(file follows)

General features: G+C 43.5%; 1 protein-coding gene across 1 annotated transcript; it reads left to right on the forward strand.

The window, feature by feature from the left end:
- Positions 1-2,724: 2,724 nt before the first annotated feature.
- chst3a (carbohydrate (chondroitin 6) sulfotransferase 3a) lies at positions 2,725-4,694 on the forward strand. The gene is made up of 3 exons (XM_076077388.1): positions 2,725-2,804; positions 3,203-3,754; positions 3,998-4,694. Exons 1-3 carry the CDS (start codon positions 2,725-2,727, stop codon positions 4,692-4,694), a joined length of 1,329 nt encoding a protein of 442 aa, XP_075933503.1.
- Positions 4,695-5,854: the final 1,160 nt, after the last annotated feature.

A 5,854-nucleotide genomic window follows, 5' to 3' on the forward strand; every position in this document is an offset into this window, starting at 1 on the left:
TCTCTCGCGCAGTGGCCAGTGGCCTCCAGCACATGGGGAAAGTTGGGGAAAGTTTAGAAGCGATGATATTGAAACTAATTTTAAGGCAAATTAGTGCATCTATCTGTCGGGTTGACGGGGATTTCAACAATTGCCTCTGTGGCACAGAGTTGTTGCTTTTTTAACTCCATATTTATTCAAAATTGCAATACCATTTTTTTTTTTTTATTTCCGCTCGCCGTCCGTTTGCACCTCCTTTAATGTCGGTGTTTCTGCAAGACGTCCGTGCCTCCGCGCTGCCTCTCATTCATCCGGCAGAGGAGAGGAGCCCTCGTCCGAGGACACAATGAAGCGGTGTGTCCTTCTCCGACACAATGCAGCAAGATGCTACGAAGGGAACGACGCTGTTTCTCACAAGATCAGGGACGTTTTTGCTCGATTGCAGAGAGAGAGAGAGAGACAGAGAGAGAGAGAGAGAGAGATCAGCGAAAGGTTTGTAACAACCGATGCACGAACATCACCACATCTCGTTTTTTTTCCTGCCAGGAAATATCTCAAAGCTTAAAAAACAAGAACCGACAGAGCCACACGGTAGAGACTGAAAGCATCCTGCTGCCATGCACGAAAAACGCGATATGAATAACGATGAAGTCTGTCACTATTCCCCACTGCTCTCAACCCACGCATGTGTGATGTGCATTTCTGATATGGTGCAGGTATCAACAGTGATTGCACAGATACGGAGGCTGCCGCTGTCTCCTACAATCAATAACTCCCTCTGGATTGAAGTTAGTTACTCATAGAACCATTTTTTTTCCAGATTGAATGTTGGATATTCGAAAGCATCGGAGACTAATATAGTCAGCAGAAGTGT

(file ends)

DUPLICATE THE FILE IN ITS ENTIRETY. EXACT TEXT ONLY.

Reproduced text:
General features: G+C 43.5%; 1 protein-coding gene across 1 annotated transcript; it reads left to right on the forward strand.

The window, feature by feature from the left end:
- Positions 1-2,724: 2,724 nt before the first annotated feature.
- chst3a (carbohydrate (chondroitin 6) sulfotransferase 3a) lies at positions 2,725-4,694 on the forward strand. The gene is made up of 3 exons (XM_076077388.1): positions 2,725-2,804; positions 3,203-3,754; positions 3,998-4,694. Exons 1-3 carry the CDS (start codon positions 2,725-2,727, stop codon positions 4,692-4,694), a joined length of 1,329 nt encoding a protein of 442 aa, XP_075933503.1.
- Positions 4,695-5,854: the final 1,160 nt, after the last annotated feature.

A 5,854-nucleotide genomic window follows, 5' to 3' on the forward strand; every position in this document is an offset into this window, starting at 1 on the left:
TCTCTCGCGCAGTGGCCAGTGGCCTCCAGCACATGGGGAAAGTTGGGGAAAGTTTAGAAGCGATGATATTGAAACTAATTTTAAGGCAAATTAGTGCATCTATCTGTCGGGTTGACGGGGATTTCAACAATTGCCTCTGTGGCACAGAGTTGTTGCTTTTTTAACTCCATATTTATTCAAAATTGCAATACCATTTTTTTTTTTTTATTTCCGCTCGCCGTCCGTTTGCACCTCCTTTAATGTCGGTGTTTCTGCAAGACGTCCGTGCCTCCGCGCTGCCTCTCATTCATCCGGCAGAGGAGAGGAGCCCTCGTCCGAGGACACAATGAAGCGGTGTGTCCTTCTCCGACACAATGCAGCAAGATGCTACGAAGGGAACGACGCTGTTTCTCACAAGATCAGGGACGTTTTTGCTCGATTGCAGAGAGAGAGAGAGAGACAGAGAGAGAGAGAGAGAGAGATCAGCGAAAGGTTTGTAACAACCGATGCACGAACATCACCACATCTCGTTTTTTTTCCTGCCAGGAAATATCTCAAAGCTTAAAAAACAAGAACCGACAGAGCCACACGGTAGAGACTGAAAGCATCCTGCTGCCATGCACGAAAAACGCGATATGAATAACGATGAAGTCTGTCACTATTCCCCACTGCTCTCAACCCACGCATGTGTGATGTGCATTTCTGATATGGTGCAGGTATCAACAGTGATTGCACAGATACGGAGGCTGCCGCTGTCTCCTACAATCAATAACTCCCTCTGGATTGAAGTTAGTTACTCATAGAACCATTTTTTTTCCAGATTGAATGTTGGATATTCGAAAGCATCGGAGACTAATATAGTCAGCAGAAGTGT